Vous êtes sur la page 1sur 7

BOOOK SUMMARY ON HOW TO READ THE BIBLE FOR ALL

ITS WORTH
SECOND EDITION. A GUIDE TO UNDERSTANDING THE
BIBLE

BY: GORDON D. FEE AND DOUGLAS STUART

It is observed in chapter five that, over forty percent of the OT contains the type of literature
called narrative. The OT constitutes three-quarters of the entire Bible with its thirty-nine books.
Some of the books that are largely or entirely composed of narrative materials are Genesis,
Joshua, Judges, Ruth, Samuel, Kings, Chronicles, Ezra, Nehemiah, Daniel, Jonah and Haggai.
Exodus, Numbers, Jeremiah, Ezekiel, Isaiah and Job also have some substantial narrative
portions in them. We consider that the Holy Spirit knew what he was doing when He inspired so
much of the Old Testament books in a form of narrative. We think God in His own wisdom and
for the purpose of His glory made it that way.
Narratives are basically stories. The bible contains Gods story. A story that is utterly true,
crucially important and sometimes complex to understand. One important thing to note is that,
the narratives help us to understand and appreciate Him and give us a picture of His providence.
The OT narratives have plots and the main character is God Himself.
The OT narratives can be well understood in three different levels namely top level, middle level
and the bottom level. Key aspects of the top level are the initial creation, fall of humanity, the
power of ubiquity of sin, the need for redemption and the incarnation of Christ. It is also called
the story of redemption or redemptive history. Key aspects of the middle level are the call of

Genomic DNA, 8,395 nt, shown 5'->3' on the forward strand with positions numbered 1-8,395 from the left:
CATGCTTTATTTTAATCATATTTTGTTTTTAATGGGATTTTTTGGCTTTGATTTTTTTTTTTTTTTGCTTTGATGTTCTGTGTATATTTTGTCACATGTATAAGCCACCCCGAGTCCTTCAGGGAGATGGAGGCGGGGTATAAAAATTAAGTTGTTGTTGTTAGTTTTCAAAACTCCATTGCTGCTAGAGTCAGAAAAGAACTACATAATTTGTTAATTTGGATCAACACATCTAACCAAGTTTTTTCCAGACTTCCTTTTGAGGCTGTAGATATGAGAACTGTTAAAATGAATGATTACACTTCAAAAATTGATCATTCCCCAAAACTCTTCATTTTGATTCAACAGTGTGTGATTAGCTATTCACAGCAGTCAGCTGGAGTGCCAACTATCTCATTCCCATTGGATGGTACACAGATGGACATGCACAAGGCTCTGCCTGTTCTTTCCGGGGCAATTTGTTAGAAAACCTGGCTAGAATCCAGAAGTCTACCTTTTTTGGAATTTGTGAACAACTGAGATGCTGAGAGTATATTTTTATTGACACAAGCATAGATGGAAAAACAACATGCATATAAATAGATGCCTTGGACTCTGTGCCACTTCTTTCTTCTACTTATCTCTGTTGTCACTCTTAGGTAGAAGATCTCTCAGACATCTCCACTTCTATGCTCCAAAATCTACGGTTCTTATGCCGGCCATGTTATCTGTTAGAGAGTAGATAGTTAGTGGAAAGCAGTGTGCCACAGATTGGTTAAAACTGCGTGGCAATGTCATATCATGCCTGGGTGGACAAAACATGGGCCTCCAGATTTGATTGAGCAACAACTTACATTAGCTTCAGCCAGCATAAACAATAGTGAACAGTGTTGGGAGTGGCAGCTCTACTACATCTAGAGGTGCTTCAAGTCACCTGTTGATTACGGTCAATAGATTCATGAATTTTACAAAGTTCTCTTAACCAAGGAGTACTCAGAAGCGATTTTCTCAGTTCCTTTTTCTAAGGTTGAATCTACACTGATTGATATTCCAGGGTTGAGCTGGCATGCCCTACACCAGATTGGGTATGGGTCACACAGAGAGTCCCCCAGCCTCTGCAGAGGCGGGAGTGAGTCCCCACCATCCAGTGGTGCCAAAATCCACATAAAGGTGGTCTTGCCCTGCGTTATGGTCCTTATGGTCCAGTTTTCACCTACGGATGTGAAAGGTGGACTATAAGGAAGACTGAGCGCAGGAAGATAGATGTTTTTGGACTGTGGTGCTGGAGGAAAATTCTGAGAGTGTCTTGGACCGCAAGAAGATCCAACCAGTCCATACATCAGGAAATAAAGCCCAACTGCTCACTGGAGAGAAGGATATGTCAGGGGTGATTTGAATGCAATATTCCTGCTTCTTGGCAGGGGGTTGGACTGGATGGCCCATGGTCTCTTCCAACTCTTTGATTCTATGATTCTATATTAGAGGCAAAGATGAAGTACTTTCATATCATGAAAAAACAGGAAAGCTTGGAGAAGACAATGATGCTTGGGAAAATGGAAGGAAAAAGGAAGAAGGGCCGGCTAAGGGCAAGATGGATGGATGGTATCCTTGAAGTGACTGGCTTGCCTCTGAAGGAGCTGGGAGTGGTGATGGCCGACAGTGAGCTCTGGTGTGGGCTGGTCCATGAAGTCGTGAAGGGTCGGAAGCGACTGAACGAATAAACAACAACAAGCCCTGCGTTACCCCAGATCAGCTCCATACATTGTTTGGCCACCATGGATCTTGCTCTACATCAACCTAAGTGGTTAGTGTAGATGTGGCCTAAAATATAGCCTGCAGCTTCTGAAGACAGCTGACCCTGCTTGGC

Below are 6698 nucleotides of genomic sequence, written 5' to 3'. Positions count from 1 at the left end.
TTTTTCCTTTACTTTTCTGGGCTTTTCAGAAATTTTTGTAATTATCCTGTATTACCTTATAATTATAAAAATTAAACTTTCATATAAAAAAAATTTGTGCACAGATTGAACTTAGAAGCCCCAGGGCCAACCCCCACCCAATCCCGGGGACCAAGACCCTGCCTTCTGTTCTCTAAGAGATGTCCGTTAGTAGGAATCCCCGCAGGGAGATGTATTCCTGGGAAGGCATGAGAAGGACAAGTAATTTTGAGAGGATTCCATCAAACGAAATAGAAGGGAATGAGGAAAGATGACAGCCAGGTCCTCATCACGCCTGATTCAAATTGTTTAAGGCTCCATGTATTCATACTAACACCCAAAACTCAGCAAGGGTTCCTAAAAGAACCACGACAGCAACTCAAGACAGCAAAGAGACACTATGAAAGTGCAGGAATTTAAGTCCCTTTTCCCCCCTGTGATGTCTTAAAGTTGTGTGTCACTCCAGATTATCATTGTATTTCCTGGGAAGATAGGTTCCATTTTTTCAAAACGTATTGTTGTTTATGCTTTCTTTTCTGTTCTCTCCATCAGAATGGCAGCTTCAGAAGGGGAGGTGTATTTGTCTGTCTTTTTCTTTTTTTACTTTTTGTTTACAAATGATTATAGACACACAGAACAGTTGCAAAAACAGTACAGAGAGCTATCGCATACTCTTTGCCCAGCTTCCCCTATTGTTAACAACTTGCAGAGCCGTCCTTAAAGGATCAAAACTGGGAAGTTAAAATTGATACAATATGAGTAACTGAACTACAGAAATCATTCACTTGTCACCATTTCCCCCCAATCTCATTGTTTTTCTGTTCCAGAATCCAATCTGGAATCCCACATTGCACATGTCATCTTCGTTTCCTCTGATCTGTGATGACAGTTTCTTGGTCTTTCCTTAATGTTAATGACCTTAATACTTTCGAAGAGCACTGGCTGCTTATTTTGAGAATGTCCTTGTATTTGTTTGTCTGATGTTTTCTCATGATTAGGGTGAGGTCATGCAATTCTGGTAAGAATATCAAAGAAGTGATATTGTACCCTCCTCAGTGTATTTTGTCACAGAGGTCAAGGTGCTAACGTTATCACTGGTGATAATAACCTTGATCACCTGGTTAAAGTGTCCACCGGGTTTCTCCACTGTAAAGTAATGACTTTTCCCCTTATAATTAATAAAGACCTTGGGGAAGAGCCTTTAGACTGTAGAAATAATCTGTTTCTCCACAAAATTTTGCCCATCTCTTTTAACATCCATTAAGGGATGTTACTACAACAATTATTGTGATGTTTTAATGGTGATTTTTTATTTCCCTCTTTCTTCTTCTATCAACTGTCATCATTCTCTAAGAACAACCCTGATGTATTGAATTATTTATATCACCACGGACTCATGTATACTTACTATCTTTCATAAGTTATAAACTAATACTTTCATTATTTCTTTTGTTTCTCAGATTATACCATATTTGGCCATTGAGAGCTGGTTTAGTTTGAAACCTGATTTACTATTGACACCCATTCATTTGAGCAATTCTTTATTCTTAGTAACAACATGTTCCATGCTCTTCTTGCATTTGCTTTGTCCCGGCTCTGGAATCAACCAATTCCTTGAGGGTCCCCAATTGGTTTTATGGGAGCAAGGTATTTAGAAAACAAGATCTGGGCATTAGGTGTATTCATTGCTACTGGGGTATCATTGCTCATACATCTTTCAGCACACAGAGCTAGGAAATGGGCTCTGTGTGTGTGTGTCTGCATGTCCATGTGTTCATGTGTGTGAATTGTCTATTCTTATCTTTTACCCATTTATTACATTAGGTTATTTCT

Abraham, the descendants of Abraham through the patriarchs, enslaving of Israel from Egypt,
Gods deliverance from bondage and the conquest of the promised land, Israels sins and
disloyalty, Gods patient protection and pleading, the destruction of North Israel and Judah and
the restoration of the holy people after the Exile. The bottom level deals with individual narrative
stories that make up the other two levels. Key examples are how Josephs brothers sell him to

Arabs heading for Egypt and the narrative of Davids adultery with Bathsheba and many more.
These narratives go beyond the OT through the New Testament. It will be fairly be
understandable if we recognize a narrative in the two testaments.
Narratives are not stories filled with hidden meanings but there are aspects of them that are not
easy to understand. Gods way of doing things and making things are beyond human
understanding. In order to interpret OT narratives well, you must consider these points
1. OT narratives does not teach a doctrine
2. Narratives record what happened and not necessarily what should have happened or what
ought to happen every time
3. The activities of characters in OT narratives are not good examples for us because
frequently, they were wrong
4. We are not told at the end of the narrative whether what happened was good or bad
Chapter nine explains the laws and states that, there are thirty-nine books in the OT and it
contains over six hundred commandments which the Israelites were expected to keep as evidence
of their loyalty to God. Only four books namely Exodus, Leviticus, Numbers and Deuteronomy